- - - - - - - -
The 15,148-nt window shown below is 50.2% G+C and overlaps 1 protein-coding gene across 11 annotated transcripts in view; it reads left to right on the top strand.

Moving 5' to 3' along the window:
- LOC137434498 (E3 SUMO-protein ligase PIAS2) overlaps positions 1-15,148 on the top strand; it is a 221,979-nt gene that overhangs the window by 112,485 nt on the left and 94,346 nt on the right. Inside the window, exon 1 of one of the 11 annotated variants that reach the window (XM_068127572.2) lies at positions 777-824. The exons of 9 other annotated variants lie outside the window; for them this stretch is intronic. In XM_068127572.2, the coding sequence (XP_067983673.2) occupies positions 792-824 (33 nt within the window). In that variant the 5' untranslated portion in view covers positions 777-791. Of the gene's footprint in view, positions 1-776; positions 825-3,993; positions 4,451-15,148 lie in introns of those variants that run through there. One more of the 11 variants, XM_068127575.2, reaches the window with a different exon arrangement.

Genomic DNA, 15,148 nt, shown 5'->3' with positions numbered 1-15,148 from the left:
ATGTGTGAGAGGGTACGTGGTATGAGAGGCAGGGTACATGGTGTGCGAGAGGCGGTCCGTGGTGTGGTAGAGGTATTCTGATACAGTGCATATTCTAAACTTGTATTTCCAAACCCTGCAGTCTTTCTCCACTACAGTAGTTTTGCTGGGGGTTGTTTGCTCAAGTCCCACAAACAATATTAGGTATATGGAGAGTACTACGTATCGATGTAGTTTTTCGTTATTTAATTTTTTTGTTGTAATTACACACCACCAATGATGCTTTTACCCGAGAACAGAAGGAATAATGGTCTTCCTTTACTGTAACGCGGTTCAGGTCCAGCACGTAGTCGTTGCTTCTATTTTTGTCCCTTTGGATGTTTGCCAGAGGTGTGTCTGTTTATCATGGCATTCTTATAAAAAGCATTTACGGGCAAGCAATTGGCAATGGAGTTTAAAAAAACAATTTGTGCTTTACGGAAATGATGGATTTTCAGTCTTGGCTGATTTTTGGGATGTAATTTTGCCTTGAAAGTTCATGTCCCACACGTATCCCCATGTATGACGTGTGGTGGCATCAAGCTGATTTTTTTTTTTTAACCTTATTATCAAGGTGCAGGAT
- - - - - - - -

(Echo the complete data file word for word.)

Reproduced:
The 15,148-nt window shown below is 50.2% G+C and overlaps 1 protein-coding gene across 11 annotated transcripts in view; it reads left to right on the top strand.

Moving 5' to 3' along the window:
- LOC137434498 (E3 SUMO-protein ligase PIAS2) overlaps positions 1-15,148 on the top strand; it is a 221,979-nt gene that overhangs the window by 112,485 nt on the left and 94,346 nt on the right. Inside the window, exon 1 of one of the 11 annotated variants that reach the window (XM_068127572.2) lies at positions 777-824. The exons of 9 other annotated variants lie outside the window; for them this stretch is intronic. In XM_068127572.2, the coding sequence (XP_067983673.2) occupies positions 792-824 (33 nt within the window). In that variant the 5' untranslated portion in view covers positions 777-791. Of the gene's footprint in view, positions 1-776; positions 825-3,993; positions 4,451-15,148 lie in introns of those variants that run through there. One more of the 11 variants, XM_068127575.2, reaches the window with a different exon arrangement.

Genomic DNA, 15,148 nt, shown 5'->3' with positions numbered 1-15,148 from the left:
ATGTGTGAGAGGGTACGTGGTATGAGAGGCAGGGTACATGGTGTGCGAGAGGCGGTCCGTGGTGTGGTAGAGGTATTCTGATACAGTGCATATTCTAAACTTGTATTTCCAAACCCTGCAGTCTTTCTCCACTACAGTAGTTTTGCTGGGGGTTGTTTGCTCAAGTCCCACAAACAATATTAGGTATATGGAGAGTACTACGTATCGATGTAGTTTTTCGTTATTTAATTTTTTTGTTGTAATTACACACCACCAATGATGCTTTTACCCGAGAACAGAAGGAATAATGGTCTTCCTTTACTGTAACGCGGTTCAGGTCCAGCACGTAGTCGTTGCTTCTATTTTTGTCCCTTTGGATGTTTGCCAGAGGTGTGTCTGTTTATCATGGCATTCTTATAAAAAGCATTTACGGGCAAGCAATTGGCAATGGAGTTTAAAAAAACAATTTGTGCTTTACGGAAATGATGGATTTTCAGTCTTGGCTGATTTTTGGGATGTAATTTTGCCTTGAAAGTTCATGTCCCACACGTATCCCCATGTATGACGTGTGGTGGCATCAAGCTGATTTTTTTTTTTTAACCTTATTATCAAGGTGCAGGAT